You could definitely make a case of the Mets fans not having to suffer thru the "Nino Espinoza years" (@ #3 above) if the Mets don't make that specific trade. That would be a good "What if column".

    My personal opinion is that if Nolan flourished similarly with the Mets as he did with the Angels (not really a stretch), the Mets would definitely have won more Pennants/World Series in the ealy 70's, especially 1973. Also being in the NL, Nolan potentially could have pitched even more no-hitters, and lastly, The Mets may have not ever needed to trade Tom Seaver in 1977 since they wouldn't have "needed" to rebuild in the late 1970's. Seaver/Ryan/Koosman/Matlack/Swan could potentially have gone down as the best Rotation in the history of Baseball as they would have dominated the 1970's into the 1980's.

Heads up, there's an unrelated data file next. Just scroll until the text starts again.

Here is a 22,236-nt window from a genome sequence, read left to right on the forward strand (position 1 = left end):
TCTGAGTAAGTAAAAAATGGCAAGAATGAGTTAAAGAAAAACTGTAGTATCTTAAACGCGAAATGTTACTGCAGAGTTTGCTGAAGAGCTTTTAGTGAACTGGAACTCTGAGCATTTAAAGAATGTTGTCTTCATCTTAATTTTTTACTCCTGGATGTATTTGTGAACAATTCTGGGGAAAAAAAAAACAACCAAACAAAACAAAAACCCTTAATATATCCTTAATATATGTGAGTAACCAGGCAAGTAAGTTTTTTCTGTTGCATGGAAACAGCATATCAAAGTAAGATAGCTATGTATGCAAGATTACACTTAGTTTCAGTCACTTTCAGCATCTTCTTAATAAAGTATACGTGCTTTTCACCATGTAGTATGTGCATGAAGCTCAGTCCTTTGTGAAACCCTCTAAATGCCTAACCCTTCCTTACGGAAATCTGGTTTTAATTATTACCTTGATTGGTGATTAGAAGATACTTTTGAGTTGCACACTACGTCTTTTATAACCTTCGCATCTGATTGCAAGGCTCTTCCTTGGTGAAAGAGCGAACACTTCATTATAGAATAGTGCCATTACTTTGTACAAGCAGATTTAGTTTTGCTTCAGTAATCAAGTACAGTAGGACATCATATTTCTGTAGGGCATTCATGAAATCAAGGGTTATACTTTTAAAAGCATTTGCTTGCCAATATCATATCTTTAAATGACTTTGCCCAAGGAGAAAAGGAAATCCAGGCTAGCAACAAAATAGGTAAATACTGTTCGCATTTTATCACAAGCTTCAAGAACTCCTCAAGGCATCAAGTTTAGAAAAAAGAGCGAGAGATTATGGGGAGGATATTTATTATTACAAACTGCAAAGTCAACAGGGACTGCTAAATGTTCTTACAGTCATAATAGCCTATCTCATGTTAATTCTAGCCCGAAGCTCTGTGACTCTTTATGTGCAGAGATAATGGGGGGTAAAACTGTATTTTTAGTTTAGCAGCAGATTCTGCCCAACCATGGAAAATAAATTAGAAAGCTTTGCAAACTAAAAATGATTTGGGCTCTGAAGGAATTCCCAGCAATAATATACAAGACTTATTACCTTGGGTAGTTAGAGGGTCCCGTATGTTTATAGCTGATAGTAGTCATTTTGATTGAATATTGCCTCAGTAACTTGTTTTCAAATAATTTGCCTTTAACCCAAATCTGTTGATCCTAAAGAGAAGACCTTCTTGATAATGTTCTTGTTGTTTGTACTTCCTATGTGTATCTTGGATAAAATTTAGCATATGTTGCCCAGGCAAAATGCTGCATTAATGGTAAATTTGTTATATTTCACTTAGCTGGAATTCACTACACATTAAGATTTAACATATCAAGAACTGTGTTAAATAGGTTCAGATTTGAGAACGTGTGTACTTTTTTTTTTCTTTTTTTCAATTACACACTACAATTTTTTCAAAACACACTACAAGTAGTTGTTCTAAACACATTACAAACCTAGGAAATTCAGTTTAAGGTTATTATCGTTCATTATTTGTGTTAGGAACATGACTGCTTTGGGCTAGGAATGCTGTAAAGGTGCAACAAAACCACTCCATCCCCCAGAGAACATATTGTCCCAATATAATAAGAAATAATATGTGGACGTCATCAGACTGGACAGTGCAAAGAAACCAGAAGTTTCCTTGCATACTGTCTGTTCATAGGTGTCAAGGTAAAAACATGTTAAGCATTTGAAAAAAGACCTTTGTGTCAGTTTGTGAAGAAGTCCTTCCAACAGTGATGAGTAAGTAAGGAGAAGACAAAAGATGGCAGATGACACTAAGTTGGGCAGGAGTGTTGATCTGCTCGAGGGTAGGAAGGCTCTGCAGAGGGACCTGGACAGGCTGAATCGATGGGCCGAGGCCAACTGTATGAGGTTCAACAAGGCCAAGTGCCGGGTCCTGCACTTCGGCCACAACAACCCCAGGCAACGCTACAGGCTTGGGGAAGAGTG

6. @Pete

    I bet the 1993 Cleveland Indians are high up on the list too, with Kenny Lofton, Albert Belle, Jim Thome, and Manny Ramirez.

  7. Very cool stuff Neil and Phil. Amazing to think that those were Cardinals teams AFTER their run had ended in the late 60's. Which brings me to a (somewhat) related question I wondered about. Which teams traded away the most wins, HRs, WAR, hits (choose your stat)?

  8. Would be interesting to see these numbers for players who left the organization.

    In other words who let the most Wins, or WAR go. (in other words, don't count what they did while still with there first team)